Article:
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NCJ Number: NCJ 241527     Find in a Library
Title: Identifying Correlates of Stable Gang Membership
Journal: Journal of Contemporary Criminal Justice  Volume:28  Issue:4  Dated:November 2012  Pages:482 to 498
Author(s): Chris Melde ; Chelsea Diem ; Gregory Drake
Date Published: 11/2012
Page Count: 17
Document: HTML 
Type: Report (Study/Research)
Language: English
Country: United States of America
Annotation: This study adds to the limited research on factors associated with relatively long periods of membership in youth gangs.
Abstract: Extant research suggests that gang membership is a relatively brief experience for youth who get involved with such groups. The length of gang membership, however, has been found to increase the probability of problematic outcomes in both the short term and into early adulthood. Given the risks associated with stable gang membership, the current study adds to the limited research on factors associated with relatively long periods of membership in youth gangs. Using panel data from 140 self-reported gang members derived from a school-based evaluation study, the current analysis examines whether features of youth gangs, the reasons youth provide for joining gangs, the respondents’ place in the gang, along with involvement in violent behaviors after onset of gang membership are systematically associated with the length of gang careers. Results suggest that joining gangs for protection, increased victimization after initial gang involvement, and greater involvement in violent delinquency are significantly associated with stable gang membership. Youth who join a gang at older ages also report staying in gangs longer than average. Having joined a gang to make money, however, was significantly related with desisting from gang involvement within 1 year. Potential reasons for such findings are discussed. Abstract published by arrangement with Sage Journals.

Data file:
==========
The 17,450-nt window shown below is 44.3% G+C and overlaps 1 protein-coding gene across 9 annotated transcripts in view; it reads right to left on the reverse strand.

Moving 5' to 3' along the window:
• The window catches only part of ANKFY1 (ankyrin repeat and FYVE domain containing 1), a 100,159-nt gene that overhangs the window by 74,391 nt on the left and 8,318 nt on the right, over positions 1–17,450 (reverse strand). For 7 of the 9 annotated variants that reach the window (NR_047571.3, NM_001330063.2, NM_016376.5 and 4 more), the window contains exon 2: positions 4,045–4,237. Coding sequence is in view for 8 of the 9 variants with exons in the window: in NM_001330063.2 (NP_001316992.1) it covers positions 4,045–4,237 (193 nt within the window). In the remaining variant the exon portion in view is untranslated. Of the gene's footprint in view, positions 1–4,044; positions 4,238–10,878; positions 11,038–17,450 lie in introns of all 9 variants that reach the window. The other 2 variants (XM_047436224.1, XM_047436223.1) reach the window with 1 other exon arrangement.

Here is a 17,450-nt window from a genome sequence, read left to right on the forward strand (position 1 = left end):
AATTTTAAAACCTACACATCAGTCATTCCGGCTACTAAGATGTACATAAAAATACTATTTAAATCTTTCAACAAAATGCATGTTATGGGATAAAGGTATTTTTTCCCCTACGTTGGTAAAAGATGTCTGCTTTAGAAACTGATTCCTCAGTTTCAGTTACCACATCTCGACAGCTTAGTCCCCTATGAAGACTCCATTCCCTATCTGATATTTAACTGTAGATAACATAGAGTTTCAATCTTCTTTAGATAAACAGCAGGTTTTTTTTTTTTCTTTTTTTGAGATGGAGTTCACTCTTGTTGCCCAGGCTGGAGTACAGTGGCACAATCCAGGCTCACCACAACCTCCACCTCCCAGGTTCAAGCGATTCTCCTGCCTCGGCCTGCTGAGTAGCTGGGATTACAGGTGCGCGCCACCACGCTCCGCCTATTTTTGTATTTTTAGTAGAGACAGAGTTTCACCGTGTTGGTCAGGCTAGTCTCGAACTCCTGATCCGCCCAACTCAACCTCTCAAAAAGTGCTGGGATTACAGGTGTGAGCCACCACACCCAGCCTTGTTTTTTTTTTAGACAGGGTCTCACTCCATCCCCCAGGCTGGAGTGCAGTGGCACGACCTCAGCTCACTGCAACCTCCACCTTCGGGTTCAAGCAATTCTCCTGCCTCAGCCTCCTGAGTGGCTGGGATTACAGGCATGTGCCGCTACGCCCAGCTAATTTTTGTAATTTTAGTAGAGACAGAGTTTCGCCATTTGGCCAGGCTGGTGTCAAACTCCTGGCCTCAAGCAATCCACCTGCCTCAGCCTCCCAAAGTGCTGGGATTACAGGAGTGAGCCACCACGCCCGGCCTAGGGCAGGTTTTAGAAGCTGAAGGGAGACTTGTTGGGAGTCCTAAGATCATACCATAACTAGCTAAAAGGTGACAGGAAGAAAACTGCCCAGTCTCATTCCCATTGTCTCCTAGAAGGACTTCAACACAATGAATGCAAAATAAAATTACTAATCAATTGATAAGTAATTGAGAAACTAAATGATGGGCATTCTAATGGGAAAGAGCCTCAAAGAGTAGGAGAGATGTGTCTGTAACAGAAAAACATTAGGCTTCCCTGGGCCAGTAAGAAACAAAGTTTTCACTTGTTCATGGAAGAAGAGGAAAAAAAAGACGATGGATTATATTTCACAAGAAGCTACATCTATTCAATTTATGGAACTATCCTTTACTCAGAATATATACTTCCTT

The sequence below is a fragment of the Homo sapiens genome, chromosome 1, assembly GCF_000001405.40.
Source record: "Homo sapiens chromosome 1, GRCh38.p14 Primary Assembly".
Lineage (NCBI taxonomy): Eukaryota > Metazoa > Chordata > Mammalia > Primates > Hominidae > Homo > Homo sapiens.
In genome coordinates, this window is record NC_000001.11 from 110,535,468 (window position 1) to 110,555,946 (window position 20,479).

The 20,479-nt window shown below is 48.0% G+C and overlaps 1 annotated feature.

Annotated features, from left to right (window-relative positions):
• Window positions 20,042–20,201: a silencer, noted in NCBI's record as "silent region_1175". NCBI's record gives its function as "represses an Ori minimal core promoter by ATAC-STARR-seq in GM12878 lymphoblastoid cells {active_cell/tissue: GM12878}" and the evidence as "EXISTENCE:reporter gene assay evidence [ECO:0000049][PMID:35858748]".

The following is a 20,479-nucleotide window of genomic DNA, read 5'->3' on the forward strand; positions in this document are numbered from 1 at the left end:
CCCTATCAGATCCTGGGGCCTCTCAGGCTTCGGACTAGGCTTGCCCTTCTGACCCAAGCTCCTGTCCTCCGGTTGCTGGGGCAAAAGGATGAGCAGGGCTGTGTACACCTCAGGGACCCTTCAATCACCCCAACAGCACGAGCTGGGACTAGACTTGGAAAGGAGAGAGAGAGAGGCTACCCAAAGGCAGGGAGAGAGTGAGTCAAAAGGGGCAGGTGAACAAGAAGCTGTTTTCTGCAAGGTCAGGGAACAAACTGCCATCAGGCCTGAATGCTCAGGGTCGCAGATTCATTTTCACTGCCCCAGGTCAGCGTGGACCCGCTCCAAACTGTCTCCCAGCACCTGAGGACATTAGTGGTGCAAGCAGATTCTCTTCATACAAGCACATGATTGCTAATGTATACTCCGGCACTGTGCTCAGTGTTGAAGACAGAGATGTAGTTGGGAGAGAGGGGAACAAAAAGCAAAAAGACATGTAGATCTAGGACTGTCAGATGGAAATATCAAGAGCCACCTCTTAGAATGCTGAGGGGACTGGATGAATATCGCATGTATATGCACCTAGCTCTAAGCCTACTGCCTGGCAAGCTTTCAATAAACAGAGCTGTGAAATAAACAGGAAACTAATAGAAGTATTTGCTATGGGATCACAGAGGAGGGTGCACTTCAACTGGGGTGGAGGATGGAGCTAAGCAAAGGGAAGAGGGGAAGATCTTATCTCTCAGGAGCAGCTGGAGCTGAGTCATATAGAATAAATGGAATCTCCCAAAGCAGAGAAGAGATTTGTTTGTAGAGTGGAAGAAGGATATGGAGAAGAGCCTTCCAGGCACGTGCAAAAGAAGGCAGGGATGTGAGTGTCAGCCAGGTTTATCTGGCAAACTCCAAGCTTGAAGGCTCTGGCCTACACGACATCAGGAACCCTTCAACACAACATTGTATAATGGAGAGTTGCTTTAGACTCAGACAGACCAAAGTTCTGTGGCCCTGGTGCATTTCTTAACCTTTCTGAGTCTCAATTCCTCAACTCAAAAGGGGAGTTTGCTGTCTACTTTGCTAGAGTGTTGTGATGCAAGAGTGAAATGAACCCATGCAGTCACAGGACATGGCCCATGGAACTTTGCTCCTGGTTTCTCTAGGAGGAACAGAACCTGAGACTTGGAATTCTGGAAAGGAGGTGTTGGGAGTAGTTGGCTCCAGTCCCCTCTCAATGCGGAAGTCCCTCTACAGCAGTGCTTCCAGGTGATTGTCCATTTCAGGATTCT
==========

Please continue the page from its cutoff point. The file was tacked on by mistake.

Main Term(s): Juvenile/Youth Gangs
Index Term(s): Juvenile delinquency factors ; Adolescents at risk ; Gang violence
   
  To cite this abstract, use the following link:
https://www.ncjrs.gov/App/Publications/abstract.aspx?ID=263617

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